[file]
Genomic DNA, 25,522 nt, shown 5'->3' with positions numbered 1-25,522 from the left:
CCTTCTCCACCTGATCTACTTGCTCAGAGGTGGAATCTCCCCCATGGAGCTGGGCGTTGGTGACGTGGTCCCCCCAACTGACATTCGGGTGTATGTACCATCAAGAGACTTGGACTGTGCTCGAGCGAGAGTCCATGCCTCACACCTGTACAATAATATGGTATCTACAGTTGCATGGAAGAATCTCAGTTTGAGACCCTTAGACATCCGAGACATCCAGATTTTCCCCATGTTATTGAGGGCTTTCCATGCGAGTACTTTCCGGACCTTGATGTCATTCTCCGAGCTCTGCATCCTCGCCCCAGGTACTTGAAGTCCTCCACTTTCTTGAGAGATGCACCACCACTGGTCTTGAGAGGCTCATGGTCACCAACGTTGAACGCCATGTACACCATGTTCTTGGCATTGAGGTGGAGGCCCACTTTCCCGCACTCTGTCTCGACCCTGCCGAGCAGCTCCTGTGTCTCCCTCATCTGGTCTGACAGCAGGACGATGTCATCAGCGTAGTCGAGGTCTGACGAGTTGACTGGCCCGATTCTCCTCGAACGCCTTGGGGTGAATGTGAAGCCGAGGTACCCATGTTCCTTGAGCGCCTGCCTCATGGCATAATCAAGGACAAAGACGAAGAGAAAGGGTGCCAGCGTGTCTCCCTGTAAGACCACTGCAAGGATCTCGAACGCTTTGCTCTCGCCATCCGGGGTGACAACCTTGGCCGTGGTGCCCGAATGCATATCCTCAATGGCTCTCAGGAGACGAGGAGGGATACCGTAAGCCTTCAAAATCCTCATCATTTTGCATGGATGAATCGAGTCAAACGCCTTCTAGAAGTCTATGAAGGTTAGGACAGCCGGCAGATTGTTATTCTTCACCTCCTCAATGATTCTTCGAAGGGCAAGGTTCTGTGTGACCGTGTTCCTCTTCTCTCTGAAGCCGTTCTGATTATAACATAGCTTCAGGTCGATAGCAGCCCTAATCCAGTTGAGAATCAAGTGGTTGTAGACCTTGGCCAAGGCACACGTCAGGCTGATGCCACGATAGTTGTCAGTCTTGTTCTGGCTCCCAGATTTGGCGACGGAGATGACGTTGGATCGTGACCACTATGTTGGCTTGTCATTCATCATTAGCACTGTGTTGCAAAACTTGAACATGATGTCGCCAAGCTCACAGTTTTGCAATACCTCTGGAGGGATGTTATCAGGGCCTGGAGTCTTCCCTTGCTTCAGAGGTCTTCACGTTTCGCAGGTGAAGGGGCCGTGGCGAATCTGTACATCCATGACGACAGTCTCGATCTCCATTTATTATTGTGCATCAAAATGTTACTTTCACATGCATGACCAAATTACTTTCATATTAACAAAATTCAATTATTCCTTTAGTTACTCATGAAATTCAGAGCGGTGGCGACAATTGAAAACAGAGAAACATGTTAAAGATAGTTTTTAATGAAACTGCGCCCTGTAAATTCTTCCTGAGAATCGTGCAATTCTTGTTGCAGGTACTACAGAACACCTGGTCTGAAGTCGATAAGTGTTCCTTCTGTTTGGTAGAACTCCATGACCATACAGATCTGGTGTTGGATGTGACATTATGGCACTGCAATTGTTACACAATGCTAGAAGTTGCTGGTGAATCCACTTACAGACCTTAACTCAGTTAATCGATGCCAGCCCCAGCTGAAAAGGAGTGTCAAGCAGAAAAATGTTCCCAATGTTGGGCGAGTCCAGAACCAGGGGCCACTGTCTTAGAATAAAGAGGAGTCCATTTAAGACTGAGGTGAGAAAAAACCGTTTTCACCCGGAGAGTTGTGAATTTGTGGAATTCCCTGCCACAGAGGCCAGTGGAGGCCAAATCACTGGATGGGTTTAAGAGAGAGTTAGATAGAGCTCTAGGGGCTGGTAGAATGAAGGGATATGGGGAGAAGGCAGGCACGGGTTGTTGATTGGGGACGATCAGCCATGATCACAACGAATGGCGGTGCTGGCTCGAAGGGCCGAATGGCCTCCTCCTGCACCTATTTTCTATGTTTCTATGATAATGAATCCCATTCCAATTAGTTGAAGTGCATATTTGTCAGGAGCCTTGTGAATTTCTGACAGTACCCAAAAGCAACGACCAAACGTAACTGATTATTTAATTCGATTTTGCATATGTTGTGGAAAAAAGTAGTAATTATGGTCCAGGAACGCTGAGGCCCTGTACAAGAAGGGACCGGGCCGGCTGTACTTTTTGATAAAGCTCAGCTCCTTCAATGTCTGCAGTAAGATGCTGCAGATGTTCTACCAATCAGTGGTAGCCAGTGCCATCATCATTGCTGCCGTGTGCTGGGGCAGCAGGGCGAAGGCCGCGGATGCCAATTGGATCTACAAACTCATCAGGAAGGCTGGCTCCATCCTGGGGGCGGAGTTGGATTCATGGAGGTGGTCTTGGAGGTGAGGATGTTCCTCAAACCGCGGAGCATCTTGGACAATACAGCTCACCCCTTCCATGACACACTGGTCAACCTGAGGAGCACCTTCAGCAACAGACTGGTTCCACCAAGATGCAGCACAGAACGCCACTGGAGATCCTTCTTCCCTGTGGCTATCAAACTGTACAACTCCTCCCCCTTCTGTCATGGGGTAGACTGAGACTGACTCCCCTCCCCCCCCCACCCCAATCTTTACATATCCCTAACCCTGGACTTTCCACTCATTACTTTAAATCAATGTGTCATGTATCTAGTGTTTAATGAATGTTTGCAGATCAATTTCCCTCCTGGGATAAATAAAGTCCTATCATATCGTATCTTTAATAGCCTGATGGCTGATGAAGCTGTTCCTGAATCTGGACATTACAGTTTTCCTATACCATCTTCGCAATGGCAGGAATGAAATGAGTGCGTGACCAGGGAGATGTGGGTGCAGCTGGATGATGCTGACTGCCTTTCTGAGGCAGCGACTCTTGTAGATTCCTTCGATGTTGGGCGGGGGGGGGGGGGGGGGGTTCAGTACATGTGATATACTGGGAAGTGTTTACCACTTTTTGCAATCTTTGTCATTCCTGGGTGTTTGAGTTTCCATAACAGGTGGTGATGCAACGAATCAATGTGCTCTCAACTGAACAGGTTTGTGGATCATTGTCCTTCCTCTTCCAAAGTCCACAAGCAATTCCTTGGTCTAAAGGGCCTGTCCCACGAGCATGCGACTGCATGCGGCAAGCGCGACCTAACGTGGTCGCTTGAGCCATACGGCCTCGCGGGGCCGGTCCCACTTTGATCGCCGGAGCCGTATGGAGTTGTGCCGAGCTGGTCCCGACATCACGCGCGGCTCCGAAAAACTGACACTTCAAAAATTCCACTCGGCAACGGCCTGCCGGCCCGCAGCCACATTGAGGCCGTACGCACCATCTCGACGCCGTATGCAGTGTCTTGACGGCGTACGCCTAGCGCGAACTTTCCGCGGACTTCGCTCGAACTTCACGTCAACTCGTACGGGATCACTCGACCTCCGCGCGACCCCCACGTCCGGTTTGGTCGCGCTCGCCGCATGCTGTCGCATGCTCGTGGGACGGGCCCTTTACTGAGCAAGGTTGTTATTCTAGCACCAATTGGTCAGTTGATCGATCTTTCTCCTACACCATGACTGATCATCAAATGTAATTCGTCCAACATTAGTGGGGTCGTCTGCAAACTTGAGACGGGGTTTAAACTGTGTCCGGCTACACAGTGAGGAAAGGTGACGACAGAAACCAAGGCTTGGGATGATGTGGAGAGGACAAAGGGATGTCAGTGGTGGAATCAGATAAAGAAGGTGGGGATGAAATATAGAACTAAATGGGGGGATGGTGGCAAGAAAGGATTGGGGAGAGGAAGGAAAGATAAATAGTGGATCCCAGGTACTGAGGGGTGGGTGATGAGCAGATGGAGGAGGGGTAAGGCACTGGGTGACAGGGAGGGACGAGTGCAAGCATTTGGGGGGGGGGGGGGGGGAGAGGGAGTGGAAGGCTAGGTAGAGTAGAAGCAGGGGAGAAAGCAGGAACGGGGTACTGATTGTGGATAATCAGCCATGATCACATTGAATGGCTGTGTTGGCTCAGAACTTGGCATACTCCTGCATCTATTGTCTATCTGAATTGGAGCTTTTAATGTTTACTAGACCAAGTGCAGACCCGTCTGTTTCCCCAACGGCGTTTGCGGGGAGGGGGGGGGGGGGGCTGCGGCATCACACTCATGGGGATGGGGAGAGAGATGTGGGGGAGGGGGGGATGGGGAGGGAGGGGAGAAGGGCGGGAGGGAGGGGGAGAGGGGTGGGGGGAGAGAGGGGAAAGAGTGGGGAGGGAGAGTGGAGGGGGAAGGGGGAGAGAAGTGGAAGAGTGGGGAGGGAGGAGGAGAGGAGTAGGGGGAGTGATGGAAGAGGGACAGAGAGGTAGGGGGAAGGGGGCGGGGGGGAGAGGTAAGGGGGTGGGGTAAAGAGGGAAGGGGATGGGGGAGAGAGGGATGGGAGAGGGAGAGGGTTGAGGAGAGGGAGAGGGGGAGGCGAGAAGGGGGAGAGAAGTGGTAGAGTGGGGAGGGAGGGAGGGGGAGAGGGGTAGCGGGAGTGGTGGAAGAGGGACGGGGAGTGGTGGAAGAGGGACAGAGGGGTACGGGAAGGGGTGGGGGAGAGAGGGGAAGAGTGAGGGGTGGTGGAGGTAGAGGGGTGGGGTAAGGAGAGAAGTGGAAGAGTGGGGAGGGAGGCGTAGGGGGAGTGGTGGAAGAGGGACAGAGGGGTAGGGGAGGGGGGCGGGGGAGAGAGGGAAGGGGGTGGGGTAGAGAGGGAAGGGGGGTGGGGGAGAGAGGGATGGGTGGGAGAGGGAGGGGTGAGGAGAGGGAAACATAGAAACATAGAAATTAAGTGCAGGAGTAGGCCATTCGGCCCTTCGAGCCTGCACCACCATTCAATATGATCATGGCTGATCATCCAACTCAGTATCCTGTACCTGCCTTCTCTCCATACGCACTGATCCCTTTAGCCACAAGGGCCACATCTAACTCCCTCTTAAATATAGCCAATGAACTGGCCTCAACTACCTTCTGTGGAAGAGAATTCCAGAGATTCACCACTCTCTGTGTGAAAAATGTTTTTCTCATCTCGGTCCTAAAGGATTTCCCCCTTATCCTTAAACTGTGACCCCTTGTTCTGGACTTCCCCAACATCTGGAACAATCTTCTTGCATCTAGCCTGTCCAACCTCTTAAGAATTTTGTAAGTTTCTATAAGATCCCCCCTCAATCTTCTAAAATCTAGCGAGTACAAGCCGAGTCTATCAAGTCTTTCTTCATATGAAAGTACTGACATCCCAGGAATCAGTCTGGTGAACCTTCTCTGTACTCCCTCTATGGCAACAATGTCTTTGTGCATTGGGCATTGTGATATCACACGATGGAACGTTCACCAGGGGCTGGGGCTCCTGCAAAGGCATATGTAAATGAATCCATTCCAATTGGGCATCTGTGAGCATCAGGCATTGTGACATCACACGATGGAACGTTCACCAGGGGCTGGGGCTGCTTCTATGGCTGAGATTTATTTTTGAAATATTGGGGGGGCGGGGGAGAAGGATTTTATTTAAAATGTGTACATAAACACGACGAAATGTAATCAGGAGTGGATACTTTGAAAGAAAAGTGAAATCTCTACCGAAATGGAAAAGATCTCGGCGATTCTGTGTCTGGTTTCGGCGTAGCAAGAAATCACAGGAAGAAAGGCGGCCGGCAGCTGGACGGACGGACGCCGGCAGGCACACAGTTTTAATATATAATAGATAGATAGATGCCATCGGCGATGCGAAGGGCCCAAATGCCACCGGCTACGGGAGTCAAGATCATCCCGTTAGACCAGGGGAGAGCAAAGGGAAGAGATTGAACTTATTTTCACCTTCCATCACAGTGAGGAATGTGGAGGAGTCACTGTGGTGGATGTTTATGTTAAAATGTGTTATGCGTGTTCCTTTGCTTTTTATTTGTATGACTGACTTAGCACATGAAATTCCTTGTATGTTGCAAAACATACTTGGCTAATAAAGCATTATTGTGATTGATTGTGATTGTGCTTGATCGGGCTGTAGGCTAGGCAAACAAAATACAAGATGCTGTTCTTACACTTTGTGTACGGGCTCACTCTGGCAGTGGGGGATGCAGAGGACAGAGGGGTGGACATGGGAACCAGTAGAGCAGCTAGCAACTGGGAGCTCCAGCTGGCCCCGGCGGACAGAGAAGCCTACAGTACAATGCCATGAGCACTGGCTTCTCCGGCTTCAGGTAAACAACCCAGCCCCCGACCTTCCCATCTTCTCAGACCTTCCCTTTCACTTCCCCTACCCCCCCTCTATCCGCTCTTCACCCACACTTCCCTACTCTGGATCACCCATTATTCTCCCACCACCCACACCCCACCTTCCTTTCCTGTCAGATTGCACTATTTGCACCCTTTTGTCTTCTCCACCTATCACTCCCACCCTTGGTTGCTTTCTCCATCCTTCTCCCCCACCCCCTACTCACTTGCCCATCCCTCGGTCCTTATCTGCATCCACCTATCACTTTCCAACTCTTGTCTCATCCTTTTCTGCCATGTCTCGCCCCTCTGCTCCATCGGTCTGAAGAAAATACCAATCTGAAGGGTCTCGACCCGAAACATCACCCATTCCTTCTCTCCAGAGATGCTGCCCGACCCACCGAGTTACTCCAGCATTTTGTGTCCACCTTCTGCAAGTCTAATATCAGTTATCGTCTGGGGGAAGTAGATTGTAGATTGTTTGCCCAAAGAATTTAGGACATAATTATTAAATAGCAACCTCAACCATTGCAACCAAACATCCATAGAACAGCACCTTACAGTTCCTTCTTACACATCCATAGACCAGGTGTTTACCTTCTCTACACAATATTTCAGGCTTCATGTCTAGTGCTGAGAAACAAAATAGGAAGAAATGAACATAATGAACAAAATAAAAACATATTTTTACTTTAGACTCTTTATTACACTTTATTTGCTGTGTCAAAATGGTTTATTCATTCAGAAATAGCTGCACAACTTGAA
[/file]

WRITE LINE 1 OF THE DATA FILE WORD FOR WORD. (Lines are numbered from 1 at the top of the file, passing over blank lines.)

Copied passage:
Genomic DNA, 25,522 nt, shown 5'->3' with positions numbered 1-25,522 from the left: